One of the world's last remaining areas of intact southern boreal forest is a step closer to becoming a UNESCO World Heritage Site with the submission of land-management plans by the Pauingassi and Little Grand Rapids First Nations to the province, Premier Greg Selinger announced today at the Rio+20 United Nations Conference on Sustainable Development.
“Through these proposed management plans, the Little Grand Rapids and Pauingassi First Nations have defined how the land and resources will be protected while supporting sustainable economic development opportunities,” said Selinger. “These plans form a critical part of the UNESCO World Heritage Site proposal to recognize this tract of southern boreal forest. They will also help ensure the long-term social, economic and environmental well-being of local residents and all Manitobans.”
The plans for each First Nation have been officially submitted to the province for approval and will be finalized following a public consultation period. The planning areas form part of a 34,000 square kilometre expanse of protected southern boreal forest currently under consideration for the UNESCO World Heritage Site designation as an area of outstanding natural and cultural universal value. The area is considered rare because it is one of the last remaining sections of southern boreal undisturbed by industrial development. It is home to threatened species such as the woodland caribou.
“Our Anishinabe traditional territories are an integral aspect of our lives, well-being and our future,” said Sophia Rabliauskas, spokesperson for the Pimachiowin Aki World Heritage Project. “Our First Nations have always had the knowledge and ability to make the right decisions for our lands and have done so for thousands of years. We have welcomed the opportunity to work with our Province of Manitoba to ensure our First Nations-led land-use plans are recognized and implemented.”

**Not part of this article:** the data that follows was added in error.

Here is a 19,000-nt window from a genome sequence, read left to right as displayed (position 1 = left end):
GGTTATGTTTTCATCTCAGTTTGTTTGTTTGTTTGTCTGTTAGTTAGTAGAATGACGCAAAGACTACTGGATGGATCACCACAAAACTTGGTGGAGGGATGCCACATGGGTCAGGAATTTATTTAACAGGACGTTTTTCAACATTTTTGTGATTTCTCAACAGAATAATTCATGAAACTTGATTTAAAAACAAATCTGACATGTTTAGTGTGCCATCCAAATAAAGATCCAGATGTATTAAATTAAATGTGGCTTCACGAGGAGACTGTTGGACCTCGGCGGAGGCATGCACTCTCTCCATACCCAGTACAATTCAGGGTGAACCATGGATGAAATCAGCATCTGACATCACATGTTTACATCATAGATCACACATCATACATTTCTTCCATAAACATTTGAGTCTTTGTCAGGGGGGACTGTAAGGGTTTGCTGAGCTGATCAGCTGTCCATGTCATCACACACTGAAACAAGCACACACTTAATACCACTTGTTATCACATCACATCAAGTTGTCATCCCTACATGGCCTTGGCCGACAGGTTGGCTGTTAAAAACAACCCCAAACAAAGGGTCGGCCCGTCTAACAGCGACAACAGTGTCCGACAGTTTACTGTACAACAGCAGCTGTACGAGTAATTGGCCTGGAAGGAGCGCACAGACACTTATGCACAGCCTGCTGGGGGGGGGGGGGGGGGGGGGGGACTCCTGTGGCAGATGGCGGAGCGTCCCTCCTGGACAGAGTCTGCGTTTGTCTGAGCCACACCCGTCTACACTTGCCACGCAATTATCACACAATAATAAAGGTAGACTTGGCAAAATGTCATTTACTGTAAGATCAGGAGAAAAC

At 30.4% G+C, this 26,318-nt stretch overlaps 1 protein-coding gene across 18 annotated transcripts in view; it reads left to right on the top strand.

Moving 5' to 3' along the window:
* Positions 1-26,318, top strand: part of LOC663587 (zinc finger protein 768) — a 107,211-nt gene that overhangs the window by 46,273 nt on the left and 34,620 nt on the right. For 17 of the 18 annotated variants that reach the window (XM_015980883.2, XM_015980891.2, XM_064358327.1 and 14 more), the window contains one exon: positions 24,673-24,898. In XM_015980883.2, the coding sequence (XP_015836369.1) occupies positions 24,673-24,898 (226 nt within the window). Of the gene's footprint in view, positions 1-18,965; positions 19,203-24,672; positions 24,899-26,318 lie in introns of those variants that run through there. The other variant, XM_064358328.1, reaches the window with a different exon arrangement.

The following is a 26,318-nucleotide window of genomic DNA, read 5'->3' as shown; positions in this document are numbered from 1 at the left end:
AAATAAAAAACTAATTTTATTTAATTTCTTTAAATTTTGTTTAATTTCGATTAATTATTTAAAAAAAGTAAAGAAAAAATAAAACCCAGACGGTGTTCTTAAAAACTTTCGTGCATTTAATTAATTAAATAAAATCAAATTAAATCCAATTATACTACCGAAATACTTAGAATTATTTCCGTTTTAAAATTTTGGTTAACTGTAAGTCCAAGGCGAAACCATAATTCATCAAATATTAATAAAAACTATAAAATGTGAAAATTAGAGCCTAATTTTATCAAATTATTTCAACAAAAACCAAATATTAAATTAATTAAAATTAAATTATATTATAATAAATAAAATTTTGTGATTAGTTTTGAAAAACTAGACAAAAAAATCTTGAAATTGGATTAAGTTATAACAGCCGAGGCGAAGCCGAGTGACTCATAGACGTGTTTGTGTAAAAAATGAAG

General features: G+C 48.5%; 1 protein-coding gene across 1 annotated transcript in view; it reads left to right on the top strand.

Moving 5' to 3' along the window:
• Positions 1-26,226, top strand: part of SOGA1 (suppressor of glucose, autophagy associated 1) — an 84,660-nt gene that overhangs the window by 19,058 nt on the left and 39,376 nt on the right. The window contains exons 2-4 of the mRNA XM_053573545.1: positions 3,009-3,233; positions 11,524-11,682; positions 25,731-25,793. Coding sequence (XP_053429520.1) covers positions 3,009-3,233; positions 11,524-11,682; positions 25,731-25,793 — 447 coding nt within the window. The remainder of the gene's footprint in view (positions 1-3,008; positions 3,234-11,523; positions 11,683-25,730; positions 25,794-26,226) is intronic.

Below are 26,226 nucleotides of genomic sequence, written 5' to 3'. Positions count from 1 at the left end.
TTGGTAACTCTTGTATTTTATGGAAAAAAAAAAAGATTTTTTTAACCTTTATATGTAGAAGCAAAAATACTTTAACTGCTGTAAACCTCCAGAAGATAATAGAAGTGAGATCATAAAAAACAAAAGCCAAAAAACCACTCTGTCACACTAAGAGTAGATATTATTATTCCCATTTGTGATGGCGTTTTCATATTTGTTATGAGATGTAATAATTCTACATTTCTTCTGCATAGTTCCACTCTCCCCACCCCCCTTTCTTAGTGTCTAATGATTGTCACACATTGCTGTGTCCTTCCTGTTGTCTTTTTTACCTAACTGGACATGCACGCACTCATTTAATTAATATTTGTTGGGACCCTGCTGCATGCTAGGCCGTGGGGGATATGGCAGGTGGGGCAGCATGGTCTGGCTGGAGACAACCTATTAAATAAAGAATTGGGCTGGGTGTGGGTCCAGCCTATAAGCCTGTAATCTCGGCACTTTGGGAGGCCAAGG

“We are happy to see Premier Selinger recognizing the global importance of Manitoba's boreal forests and the need to work with Aboriginal leaders to conserve them,” said Mat Jacobson, manager, International Boreal Conservation Campaign, Pew Environment Group.
“This is an award-winning model for First Nations-led conservation in strong partnership with Manitoba, which protects some of the most carbon-rich boreal peatlands in the world,” said Alan Young, executive director, Canadian Boreal Initiative.
Approved land-management plans for the Poplar River, Bloodvein and Pikangikum First Nations' traditional-use areas and two provincial parks are also part of the UNESCO bid, submitted earlier this year.
Through recent expansion of parks and protected areas, and partnership with First Nations and conservation agencies, Manitoba has protected 6.6 million hectares, or 10.2 per cent of the province. According to Global Forest Watch, Manitoba has the second-highest percentage of intact forests of any province in Canada after Newfoundland and Labrador.
Manitoba has also developed a green plan called TomorrowNow, which sets out an eight-year strategic action plan for mobilizing Manitobans to work together to protect the environment, while ensuring a prosperous and environmentally-conscious economy. The action plan includes expanding and creating 15 new protected areas in the province.
More information about TomorrowNow, Manitoba's new green plan.
More information on the Pimachiowin Aki World Heritage Project.
More information on Manitoba’s Protected Areas Initiative.
More information on the proposed Little Grand Rapids and Pauingassi land-management plans is available from the East Side Planning Registry.